1. Post-fire Restoration of Soil Hydrology and Wildland Vegetation using Surfactant Seed Coating Technology

    Science.gov (United States)

    Madsen, M.; Kostka, S.; Inouye, A.; Zvirzdin, D.

    2012-04-01

    In semi-arid environments, soil water repellency can contribute to reseeding failure by reducing soil moisture availability. Non-ionic soil surfactants (wetting agents) have been shown to be effective in enhancing infiltration and improving root-zone water reserves in water repellent soils. However, the application of soil surfactants in wildland ecosystems can be logistically and economically prohibitive. In this study we evaluated a potential solution for applying soil surfactants using seed coating technology. Through this technology the seed is used as a carrier for the soil surfactant. After planting, water transfers the surfactant from the seed into soil where it ameliorates the water repellency within the seed's microsite. The objectives of this research were to 1) establish the efficacy of a surfactant seed coating (SSC) in ameliorating soil water repellency, and 2) determine the influence of SSC on seedling emergence and plant survival. To accomplish the first objective, detailed soil column experiments were conducted in the laboratory on water repellent soil obtained from a burned pinyon-juniper woodland. The second objective was met through greenhouse testing of SSC applied to crested wheatgrass and bluebunch wheatgrass seed, using the same soil as used in objective 1. Results indicate that SSC increased soil water infiltration, percolation, and retention. This technology had no influence on seedling emergence for crested wheatgrass, but SSC improved bluebunch wheatgrass emergence threefold. Plant survival was dramatically improved by the SSC. Only 0.75 % of the seedlings that grew from non-coated seed survived to the end of the study, while 37 % of the plants survived in the SSC treatment. Overall, these results indicate that it may be plausible for SSC(s) to improve post-fire restoration efforts by restoring soil hydrologic function and increasing seedling emergence and early seedling development.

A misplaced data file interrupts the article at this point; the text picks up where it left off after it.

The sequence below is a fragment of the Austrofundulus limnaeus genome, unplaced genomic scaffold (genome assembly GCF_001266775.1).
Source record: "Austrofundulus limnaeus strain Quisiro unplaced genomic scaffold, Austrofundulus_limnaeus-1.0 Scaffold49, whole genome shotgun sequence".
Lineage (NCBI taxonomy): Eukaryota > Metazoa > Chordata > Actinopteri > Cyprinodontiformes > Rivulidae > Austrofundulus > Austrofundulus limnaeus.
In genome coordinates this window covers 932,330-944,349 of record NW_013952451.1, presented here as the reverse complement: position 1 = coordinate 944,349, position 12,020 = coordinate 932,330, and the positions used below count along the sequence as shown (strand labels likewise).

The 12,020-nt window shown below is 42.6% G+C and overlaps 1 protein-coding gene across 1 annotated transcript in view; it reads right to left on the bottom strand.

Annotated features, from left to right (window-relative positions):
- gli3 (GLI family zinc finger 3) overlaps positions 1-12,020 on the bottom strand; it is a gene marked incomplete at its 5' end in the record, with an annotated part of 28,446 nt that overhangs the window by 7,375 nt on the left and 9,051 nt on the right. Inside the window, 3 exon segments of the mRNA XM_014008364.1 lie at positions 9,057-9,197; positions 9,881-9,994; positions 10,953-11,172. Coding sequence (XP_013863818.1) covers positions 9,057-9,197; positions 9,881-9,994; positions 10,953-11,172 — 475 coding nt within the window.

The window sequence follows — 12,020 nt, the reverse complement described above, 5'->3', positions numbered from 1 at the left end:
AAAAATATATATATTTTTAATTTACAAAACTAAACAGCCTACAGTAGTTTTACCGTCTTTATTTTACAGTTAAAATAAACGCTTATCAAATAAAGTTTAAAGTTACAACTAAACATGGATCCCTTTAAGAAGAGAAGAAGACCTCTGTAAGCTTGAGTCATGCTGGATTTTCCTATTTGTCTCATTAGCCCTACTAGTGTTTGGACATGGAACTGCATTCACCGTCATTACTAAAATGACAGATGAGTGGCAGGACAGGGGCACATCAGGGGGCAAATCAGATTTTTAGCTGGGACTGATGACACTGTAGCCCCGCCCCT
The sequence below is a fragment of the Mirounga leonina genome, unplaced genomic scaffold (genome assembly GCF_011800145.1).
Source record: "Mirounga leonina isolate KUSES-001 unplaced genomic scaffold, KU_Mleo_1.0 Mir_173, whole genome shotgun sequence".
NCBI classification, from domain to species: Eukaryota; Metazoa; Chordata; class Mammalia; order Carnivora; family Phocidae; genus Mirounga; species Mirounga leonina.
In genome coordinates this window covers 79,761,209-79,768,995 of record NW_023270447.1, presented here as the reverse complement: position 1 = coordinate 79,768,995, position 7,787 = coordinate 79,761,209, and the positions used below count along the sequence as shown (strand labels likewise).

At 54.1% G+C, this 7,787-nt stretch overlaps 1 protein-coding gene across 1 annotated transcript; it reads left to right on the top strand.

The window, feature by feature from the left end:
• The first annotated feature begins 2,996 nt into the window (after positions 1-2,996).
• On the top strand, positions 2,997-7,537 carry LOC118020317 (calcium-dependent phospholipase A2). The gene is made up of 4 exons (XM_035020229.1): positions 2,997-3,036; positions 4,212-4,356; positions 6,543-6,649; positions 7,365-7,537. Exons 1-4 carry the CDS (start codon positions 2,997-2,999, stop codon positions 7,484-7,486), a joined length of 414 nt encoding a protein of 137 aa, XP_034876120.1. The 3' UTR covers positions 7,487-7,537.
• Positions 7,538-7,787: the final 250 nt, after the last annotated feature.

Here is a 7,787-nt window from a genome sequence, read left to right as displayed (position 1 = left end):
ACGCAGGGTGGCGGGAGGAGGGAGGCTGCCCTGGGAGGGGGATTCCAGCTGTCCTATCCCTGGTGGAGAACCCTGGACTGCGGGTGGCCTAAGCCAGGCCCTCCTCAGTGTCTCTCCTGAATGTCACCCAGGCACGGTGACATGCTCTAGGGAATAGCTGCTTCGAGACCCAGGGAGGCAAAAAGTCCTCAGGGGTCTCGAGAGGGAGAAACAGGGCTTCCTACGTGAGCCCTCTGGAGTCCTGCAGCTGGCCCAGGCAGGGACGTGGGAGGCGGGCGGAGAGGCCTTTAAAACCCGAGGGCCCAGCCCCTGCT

2. Hemolysis by surfactants--A review.

    Science.gov (United States)

    Manaargadoo-Catin, Magalie; Ali-Cherif, Anaïs; Pougnas, Jean-Luc; Perrin, Catherine

    2016-02-01